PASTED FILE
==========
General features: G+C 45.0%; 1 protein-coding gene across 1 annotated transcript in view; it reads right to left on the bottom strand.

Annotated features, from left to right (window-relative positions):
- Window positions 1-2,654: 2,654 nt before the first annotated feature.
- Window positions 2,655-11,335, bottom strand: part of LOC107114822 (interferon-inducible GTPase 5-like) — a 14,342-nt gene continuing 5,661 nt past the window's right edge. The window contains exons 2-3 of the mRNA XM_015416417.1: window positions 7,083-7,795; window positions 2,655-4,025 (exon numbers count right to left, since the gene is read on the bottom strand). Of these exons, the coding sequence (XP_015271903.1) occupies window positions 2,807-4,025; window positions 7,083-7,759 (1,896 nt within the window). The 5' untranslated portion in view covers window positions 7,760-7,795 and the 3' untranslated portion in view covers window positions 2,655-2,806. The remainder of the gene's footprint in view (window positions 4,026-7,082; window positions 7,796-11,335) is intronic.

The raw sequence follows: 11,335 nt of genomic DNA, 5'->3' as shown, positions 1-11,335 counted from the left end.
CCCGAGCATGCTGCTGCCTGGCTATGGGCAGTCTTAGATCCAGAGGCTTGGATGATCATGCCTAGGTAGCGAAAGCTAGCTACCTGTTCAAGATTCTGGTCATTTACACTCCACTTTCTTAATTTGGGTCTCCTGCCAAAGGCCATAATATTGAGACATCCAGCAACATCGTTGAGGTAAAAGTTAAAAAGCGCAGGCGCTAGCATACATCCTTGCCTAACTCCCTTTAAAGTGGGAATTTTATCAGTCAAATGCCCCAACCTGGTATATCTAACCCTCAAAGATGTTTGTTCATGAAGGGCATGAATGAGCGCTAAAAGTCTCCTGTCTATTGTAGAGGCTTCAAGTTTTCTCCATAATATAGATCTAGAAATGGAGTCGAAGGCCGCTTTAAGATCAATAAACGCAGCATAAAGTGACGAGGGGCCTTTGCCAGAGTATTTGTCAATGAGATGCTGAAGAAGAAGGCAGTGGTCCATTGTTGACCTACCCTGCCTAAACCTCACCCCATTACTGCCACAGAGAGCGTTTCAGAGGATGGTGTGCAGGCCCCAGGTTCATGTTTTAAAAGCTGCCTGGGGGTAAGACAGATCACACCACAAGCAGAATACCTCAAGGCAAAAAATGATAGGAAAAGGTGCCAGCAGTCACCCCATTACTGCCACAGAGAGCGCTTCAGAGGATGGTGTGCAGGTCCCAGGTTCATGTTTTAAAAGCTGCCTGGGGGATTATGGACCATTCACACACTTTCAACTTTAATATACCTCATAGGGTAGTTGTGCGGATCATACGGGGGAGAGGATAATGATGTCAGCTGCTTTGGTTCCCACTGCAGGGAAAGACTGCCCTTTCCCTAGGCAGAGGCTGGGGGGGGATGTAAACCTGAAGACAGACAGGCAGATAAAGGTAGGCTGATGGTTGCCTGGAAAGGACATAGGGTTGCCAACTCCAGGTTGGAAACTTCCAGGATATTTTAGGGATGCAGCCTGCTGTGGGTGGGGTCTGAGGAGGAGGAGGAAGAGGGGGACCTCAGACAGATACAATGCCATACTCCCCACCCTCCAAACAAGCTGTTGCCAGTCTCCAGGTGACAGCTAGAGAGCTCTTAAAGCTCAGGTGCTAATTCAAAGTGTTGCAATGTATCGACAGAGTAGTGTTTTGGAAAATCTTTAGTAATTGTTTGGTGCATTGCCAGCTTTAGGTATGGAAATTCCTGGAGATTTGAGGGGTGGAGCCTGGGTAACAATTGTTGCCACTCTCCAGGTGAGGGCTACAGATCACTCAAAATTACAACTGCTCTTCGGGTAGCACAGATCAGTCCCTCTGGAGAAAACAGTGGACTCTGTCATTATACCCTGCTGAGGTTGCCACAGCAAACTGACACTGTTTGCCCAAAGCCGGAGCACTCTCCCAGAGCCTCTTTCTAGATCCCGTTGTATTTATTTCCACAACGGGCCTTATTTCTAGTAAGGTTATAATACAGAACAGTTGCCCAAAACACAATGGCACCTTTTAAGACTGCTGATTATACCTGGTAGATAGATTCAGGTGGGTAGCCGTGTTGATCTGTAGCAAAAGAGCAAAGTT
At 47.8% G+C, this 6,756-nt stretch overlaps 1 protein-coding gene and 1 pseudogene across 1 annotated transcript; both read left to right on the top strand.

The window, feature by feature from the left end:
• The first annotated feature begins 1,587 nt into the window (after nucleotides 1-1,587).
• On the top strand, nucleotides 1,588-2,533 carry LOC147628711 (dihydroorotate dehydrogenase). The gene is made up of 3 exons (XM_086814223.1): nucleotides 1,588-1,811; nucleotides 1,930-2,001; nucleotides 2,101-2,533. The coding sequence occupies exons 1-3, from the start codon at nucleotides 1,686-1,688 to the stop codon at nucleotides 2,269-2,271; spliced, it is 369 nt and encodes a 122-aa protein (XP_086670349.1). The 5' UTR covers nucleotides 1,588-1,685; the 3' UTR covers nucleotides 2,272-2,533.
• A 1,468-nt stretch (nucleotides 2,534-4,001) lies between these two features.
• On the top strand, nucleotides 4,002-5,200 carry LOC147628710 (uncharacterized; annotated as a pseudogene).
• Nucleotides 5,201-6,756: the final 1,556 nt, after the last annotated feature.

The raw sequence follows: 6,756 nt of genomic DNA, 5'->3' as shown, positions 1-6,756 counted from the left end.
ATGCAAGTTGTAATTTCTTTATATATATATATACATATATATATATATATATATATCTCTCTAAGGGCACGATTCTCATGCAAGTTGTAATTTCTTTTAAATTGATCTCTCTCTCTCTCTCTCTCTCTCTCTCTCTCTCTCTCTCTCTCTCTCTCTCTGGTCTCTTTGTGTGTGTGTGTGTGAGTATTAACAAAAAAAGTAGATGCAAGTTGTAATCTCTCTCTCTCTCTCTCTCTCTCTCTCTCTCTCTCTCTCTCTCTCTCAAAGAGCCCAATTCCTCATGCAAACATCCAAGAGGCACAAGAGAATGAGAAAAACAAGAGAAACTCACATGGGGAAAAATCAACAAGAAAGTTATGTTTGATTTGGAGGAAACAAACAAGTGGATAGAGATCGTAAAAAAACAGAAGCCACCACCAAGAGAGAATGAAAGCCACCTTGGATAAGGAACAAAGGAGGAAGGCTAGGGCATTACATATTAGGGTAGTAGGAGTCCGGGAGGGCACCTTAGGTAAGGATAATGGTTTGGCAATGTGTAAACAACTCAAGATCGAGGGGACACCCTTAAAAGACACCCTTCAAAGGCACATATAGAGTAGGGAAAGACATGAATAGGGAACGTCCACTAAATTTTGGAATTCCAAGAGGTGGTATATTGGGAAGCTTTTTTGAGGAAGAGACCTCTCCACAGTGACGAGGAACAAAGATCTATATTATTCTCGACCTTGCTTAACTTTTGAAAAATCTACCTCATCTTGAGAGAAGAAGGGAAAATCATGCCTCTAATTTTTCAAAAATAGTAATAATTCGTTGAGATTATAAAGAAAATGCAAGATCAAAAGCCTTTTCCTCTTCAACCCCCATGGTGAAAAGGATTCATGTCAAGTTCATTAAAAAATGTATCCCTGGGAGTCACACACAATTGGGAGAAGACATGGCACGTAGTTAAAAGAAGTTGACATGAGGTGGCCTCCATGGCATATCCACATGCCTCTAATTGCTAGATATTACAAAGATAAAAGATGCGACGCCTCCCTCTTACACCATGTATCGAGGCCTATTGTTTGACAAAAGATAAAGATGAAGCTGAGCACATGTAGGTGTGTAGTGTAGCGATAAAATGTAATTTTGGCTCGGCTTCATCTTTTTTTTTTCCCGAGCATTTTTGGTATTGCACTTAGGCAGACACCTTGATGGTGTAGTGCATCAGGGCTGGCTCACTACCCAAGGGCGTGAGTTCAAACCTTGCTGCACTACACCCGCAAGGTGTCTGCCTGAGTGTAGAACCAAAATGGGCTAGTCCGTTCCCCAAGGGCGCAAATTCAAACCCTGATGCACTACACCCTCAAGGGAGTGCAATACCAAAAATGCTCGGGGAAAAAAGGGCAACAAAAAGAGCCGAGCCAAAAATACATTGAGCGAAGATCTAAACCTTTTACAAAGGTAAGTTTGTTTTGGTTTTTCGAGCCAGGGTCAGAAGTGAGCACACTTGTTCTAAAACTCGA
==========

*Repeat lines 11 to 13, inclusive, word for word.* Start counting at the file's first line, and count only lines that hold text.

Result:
• A 1,468-nt stretch (nucleotides 2,534-4,001) lies between these two features.
• On the top strand, nucleotides 4,002-5,200 carry LOC147628710 (uncharacterized; annotated as a pseudogene).
• Nucleotides 5,201-6,756: the final 1,556 nt, after the last annotated feature.